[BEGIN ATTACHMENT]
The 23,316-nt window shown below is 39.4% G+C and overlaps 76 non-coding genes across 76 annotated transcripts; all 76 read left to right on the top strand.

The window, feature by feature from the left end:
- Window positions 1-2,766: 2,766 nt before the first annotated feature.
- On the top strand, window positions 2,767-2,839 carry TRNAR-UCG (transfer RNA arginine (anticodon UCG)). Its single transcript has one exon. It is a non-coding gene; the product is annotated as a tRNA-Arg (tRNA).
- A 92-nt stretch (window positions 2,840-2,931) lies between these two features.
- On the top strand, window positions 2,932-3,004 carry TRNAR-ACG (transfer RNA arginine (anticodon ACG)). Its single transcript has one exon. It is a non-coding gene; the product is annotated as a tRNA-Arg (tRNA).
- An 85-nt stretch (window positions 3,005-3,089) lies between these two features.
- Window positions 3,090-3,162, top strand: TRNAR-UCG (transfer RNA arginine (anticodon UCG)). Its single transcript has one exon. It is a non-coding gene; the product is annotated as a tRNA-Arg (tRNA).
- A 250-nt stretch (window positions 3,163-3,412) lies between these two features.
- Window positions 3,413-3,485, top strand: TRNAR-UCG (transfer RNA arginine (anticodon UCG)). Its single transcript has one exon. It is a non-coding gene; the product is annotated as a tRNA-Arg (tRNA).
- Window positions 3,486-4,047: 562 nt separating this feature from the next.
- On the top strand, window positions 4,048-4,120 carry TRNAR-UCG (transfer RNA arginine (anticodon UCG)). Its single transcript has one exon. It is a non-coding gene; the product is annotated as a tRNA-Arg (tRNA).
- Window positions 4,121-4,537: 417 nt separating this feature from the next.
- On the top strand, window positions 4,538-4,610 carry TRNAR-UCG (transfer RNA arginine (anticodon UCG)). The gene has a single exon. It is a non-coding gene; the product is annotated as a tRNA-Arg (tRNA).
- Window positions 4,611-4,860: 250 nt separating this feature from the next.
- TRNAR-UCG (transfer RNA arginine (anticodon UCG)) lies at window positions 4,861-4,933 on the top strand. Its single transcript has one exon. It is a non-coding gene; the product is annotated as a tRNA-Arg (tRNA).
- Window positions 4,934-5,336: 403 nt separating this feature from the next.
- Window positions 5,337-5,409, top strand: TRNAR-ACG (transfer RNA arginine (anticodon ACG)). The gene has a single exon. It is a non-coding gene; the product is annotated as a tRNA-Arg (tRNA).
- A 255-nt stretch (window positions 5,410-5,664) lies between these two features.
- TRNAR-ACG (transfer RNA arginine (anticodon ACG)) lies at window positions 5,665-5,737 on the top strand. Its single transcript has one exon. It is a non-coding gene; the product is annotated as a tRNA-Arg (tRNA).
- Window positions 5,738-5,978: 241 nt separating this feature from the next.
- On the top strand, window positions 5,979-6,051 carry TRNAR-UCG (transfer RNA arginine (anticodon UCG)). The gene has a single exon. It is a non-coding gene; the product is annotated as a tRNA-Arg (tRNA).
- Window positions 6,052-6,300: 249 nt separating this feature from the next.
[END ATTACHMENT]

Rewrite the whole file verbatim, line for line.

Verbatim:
The 23,316-nt window shown below is 39.4% G+C and overlaps 76 non-coding genes across 76 annotated transcripts; all 76 read left to right on the top strand.

The window, feature by feature from the left end:
- Window positions 1-2,766: 2,766 nt before the first annotated feature.
- On the top strand, window positions 2,767-2,839 carry TRNAR-UCG (transfer RNA arginine (anticodon UCG)). Its single transcript has one exon. It is a non-coding gene; the product is annotated as a tRNA-Arg (tRNA).
- A 92-nt stretch (window positions 2,840-2,931) lies between these two features.
- On the top strand, window positions 2,932-3,004 carry TRNAR-ACG (transfer RNA arginine (anticodon ACG)). Its single transcript has one exon. It is a non-coding gene; the product is annotated as a tRNA-Arg (tRNA).
- An 85-nt stretch (window positions 3,005-3,089) lies between these two features.
- Window positions 3,090-3,162, top strand: TRNAR-UCG (transfer RNA arginine (anticodon UCG)). Its single transcript has one exon. It is a non-coding gene; the product is annotated as a tRNA-Arg (tRNA).
- A 250-nt stretch (window positions 3,163-3,412) lies between these two features.
- Window positions 3,413-3,485, top strand: TRNAR-UCG (transfer RNA arginine (anticodon UCG)). Its single transcript has one exon. It is a non-coding gene; the product is annotated as a tRNA-Arg (tRNA).
- Window positions 3,486-4,047: 562 nt separating this feature from the next.
- On the top strand, window positions 4,048-4,120 carry TRNAR-UCG (transfer RNA arginine (anticodon UCG)). Its single transcript has one exon. It is a non-coding gene; the product is annotated as a tRNA-Arg (tRNA).
- Window positions 4,121-4,537: 417 nt separating this feature from the next.
- On the top strand, window positions 4,538-4,610 carry TRNAR-UCG (transfer RNA arginine (anticodon UCG)). The gene has a single exon. It is a non-coding gene; the product is annotated as a tRNA-Arg (tRNA).
- Window positions 4,611-4,860: 250 nt separating this feature from the next.
- TRNAR-UCG (transfer RNA arginine (anticodon UCG)) lies at window positions 4,861-4,933 on the top strand. Its single transcript has one exon. It is a non-coding gene; the product is annotated as a tRNA-Arg (tRNA).
- Window positions 4,934-5,336: 403 nt separating this feature from the next.
- Window positions 5,337-5,409, top strand: TRNAR-ACG (transfer RNA arginine (anticodon ACG)). The gene has a single exon. It is a non-coding gene; the product is annotated as a tRNA-Arg (tRNA).
- A 255-nt stretch (window positions 5,410-5,664) lies between these two features.
- TRNAR-ACG (transfer RNA arginine (anticodon ACG)) lies at window positions 5,665-5,737 on the top strand. Its single transcript has one exon. It is a non-coding gene; the product is annotated as a tRNA-Arg (tRNA).
- Window positions 5,738-5,978: 241 nt separating this feature from the next.
- On the top strand, window positions 5,979-6,051 carry TRNAR-UCG (transfer RNA arginine (anticodon UCG)). The gene has a single exon. It is a non-coding gene; the product is annotated as a tRNA-Arg (tRNA).
- Window positions 6,052-6,300: 249 nt separating this feature from the next.